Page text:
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The Martin DR: A Martin rosewood dreadnought for the road
Aug 7, 2001 (Updated Jan 28, 2002)
Review by Horswispr
Rated a Very Helpful Review
Pros:easy to play; nice, balanced sound; durable
Cons:sound not as refined as that of a solid wood guitar
The Bottom Line: The DR is a good, easy-playing laminated rosewood dreadnought with a solid spruce top.
The Martin DR is a lot like the previously reviewed DM, except it is made of laminated rosewood, rather than laminated mahogany. Rosewood is more expensive than mahogany, and is known for a slightly fuller sound. Mahogany guitars tend to be punchier in the midrange, and not quite as bassy.
Recommend this product?
Like the DM, the DR is dreadnought-style guitar. It is the same size and shape as Martin's famous D-18, D-28, and D-35 guitars. But the use of laminated wood on the back and sides keeps the cost down, relative to solid wood guitars. Both the DR and DM do feature solid spruce tops.
The DR's neck joins the body at the 14th fret, as is typical of contemporary steel-stringed acoustic guitars. The fingerboard is made of rosewood, another cost-cutting measure. Most of Martin's more expensive dreadnoughts, including the D-28, HD-28, and D-35, feature ebony fingerboards. My D-16 also has a rosewood fingerboard, and the quality IS good, although I'd prefer ebony.
The finish of the DR is matte (they call it "satin"), and the ornamentation is extremely simple: a one-ring herringbone rosette, and minimal purfling. The binding is an understated black color. Overall, the guitar has a rather simple appearance, but it is still fairly nice looking. The DR does feature the familiar Martin tortoise pickguard and the squared Martin headstock.
The retail is about $1099, including case, but you can generally get a Martin DR at Guitar Center for about $799.
I have played several DRs, and I find them to be good guitars, though I must admit I generally prefer the sound of solid wood guitars. Compared to the DM, the sound is a bit bassier, though it is not nearly as full as the sound of a solid wood Martin dreadnought. I would describe the sound as "balanced" but not as "refined" as that of Martin's solid wood guitars.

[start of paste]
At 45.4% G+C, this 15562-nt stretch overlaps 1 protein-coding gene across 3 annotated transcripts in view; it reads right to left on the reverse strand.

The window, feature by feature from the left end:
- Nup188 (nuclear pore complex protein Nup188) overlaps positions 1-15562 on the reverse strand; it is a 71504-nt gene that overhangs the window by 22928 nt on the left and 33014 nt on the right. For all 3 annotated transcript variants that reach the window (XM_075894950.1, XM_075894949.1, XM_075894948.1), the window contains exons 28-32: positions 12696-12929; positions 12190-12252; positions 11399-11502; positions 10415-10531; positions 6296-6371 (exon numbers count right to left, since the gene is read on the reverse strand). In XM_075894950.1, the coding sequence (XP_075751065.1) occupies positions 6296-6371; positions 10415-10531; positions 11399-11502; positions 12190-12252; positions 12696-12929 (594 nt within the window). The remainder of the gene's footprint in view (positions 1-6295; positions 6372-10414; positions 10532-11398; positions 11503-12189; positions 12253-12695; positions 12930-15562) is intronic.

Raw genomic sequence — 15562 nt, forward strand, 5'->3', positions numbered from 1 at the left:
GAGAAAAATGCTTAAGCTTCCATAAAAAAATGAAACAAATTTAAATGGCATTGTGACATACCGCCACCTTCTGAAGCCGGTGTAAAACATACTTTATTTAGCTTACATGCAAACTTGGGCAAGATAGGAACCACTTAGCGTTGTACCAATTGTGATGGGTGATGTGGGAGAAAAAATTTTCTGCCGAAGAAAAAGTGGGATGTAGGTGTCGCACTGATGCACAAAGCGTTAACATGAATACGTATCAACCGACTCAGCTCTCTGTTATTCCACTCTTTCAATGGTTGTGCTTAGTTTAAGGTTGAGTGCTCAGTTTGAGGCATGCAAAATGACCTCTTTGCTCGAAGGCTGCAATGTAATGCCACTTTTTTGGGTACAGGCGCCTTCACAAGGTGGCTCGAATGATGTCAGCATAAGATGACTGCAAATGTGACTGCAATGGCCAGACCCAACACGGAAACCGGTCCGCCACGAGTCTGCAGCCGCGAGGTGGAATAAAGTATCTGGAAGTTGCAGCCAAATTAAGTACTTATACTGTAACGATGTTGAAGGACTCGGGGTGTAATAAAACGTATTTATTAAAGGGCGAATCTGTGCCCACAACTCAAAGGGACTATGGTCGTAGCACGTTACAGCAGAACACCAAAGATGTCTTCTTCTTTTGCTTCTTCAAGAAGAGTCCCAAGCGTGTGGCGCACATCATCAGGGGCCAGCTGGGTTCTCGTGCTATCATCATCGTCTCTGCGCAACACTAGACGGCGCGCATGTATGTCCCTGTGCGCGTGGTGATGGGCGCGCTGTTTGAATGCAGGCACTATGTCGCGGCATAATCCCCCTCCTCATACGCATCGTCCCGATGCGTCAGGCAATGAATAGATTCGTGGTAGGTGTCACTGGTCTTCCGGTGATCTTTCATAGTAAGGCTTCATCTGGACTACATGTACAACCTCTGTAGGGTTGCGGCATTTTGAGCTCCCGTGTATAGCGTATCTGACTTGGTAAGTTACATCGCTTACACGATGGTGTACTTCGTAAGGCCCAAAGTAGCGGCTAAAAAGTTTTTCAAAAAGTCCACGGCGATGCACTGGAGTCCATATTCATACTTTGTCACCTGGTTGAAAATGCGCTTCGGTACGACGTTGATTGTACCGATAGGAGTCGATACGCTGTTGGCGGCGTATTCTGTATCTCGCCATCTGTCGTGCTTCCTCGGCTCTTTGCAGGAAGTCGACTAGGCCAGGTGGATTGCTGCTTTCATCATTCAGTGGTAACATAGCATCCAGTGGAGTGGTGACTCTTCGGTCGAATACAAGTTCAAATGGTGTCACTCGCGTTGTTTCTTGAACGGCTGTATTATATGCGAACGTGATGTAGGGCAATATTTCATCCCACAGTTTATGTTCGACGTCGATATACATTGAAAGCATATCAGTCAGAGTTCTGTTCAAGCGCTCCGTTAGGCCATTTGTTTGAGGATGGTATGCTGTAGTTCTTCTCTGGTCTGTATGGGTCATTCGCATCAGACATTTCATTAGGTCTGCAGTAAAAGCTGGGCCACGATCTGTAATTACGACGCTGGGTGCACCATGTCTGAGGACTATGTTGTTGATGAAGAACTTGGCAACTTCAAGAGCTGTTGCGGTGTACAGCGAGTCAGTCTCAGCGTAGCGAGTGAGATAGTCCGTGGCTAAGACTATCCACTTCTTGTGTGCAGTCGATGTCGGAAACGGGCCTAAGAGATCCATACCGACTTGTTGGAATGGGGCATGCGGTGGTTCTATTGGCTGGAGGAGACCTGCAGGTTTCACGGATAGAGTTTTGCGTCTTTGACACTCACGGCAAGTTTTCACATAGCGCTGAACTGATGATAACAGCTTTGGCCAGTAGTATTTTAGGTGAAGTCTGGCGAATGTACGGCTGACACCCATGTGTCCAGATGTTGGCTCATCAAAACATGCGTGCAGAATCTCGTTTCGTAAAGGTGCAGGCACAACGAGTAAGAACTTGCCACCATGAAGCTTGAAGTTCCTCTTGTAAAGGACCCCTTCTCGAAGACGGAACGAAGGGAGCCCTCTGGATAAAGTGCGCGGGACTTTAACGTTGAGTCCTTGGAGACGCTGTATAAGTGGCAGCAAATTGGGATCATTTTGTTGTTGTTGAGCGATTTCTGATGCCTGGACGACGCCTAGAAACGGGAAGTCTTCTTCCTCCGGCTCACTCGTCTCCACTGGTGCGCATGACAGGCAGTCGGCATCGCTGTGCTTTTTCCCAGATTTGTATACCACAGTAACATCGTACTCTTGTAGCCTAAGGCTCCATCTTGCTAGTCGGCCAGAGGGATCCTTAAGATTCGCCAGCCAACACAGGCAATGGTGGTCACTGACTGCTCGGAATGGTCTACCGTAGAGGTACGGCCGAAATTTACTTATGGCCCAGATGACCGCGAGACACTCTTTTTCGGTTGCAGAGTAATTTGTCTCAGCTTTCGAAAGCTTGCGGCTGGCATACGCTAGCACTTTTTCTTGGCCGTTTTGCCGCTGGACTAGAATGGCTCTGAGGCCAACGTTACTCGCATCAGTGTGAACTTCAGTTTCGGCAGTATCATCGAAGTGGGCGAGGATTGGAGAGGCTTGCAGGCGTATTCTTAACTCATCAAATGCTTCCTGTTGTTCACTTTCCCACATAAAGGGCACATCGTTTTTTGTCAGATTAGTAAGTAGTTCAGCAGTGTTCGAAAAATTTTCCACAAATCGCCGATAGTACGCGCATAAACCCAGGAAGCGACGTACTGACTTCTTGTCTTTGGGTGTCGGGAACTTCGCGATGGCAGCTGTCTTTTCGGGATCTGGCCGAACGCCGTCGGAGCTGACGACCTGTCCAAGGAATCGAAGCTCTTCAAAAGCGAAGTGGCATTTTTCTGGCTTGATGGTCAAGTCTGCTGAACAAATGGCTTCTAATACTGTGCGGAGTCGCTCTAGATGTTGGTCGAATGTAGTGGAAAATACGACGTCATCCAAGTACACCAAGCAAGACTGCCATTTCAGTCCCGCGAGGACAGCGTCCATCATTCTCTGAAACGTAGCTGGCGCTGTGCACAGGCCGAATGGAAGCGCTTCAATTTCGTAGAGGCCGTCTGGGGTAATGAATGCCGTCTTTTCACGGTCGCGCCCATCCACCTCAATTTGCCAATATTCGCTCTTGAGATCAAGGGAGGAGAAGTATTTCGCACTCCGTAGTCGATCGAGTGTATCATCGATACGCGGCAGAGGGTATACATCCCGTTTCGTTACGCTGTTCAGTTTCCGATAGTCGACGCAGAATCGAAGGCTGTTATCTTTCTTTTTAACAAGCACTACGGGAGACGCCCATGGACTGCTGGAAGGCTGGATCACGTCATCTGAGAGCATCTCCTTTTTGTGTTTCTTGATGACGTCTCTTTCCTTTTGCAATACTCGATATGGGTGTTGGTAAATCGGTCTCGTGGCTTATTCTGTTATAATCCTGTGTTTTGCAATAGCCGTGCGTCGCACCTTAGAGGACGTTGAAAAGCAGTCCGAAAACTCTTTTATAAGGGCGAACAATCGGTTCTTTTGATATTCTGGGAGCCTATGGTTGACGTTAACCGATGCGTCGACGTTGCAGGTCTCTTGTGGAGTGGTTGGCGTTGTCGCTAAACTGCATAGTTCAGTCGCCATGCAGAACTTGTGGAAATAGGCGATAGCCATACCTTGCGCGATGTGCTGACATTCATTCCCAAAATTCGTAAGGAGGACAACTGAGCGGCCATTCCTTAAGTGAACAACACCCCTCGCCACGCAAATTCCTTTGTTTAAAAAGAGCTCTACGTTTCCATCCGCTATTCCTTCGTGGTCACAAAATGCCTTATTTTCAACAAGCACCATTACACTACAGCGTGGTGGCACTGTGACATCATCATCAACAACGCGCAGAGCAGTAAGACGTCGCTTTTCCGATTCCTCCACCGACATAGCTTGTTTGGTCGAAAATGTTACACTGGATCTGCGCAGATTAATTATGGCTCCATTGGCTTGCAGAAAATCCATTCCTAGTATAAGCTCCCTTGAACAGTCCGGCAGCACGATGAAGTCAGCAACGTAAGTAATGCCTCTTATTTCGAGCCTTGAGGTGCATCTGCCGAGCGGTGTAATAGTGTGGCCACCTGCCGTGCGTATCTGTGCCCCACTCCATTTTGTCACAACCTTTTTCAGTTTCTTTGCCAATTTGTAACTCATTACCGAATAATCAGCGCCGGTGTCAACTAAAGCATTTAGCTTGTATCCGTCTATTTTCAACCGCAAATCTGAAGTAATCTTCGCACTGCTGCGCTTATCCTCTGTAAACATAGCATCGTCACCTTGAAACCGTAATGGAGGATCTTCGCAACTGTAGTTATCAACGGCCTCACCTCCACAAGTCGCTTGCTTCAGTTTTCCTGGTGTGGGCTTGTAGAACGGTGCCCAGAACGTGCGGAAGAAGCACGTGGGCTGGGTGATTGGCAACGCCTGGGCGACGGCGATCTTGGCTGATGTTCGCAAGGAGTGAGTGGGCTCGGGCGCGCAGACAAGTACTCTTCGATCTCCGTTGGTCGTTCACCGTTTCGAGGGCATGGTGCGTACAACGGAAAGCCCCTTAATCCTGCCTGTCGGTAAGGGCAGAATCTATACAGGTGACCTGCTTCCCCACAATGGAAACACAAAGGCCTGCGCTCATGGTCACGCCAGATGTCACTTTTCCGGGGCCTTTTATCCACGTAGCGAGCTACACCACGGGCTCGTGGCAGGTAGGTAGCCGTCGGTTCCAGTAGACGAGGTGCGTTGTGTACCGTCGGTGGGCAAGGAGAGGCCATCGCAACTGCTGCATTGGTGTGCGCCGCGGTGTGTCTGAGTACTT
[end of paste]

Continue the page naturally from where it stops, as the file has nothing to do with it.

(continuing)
An interesting comparison is between the Martin DR and the Martin D-15. The D-15 is made of mahogany, which is less expensive than rosewood, and it does NOT have a solid spruce top. It is an all-mahogany guitar, and it IS made of all solid wood. As such, the D-15 has an unusual all-brown appearance. The D-15 sounded a bit woodier and punchier than the DR, while the DR was a bit smoother and bassier, but also a bit less "real," as if it had had an old Ovation guitar for a great-great grandparent.
Which is better? That's a matter of personal taste. I'd certainly recommend you play both (and also the Martin DM) if you're looking for a dreadnought-style guitar in the just-under $1000 price range. Personally, I prefer the sound of the all-solid wood D-15.
On all DRs I've played, the action was set right, and there was minimal fret buzz or other problems. The neck width at the nut is 1 11/16", and the neck feels streamline, for good playability. Intonation was good, even up the neck, and all DRs I've played tuned up easily. The DR is not a heavy guitar, but it appears to be constructed well.
I have played in several different styles on the DR, and it handles each well. It's good with bluegrass, but not as full-sounding as a D-28 or HD-28. With more delicate finger-picking styles, it also sounded good, though I actually liked the sound of the all-mahogany D-15 (which is a tad less expensive) a little more with finger-picking tunes. In terms of playability, the DR was about the same as the D-15 (or my D-16, for that matter).
Martin advertises the DR as a member of their "Road Series" of guitars, meaning, I assume, that it would be a good guitar to take on the road and use at gigs, leaving your precious 1968 D-28 at home, where it won't be damaged.
Given its easy playability and balanced sound, I'd tend to agree that the DR would be a good guitar for performing. If you are playing through a microphone, or using a pick-up, you probably don't need that last degree of sonic perfection provided by Martin's solid wood guitars anyway. I've also heard that the laminated construction makes these guitars a bit more resistant to dings than nicks than are solid wood guitars.
Overall, I recommend you give the DR a look if you're considering the purchase of a guitar in the $1000 price range. Be sure also to play the comparably priced (actually, slightly less expensive) DM, D-15 and OOO15, as well as the Taylor 310, an all-solid wood mahogany guitar that can sometimes be found for under $1000. Guitars are a very personal thing, and you should always play the PARTICULAR instrument you're interested in several times before buying.
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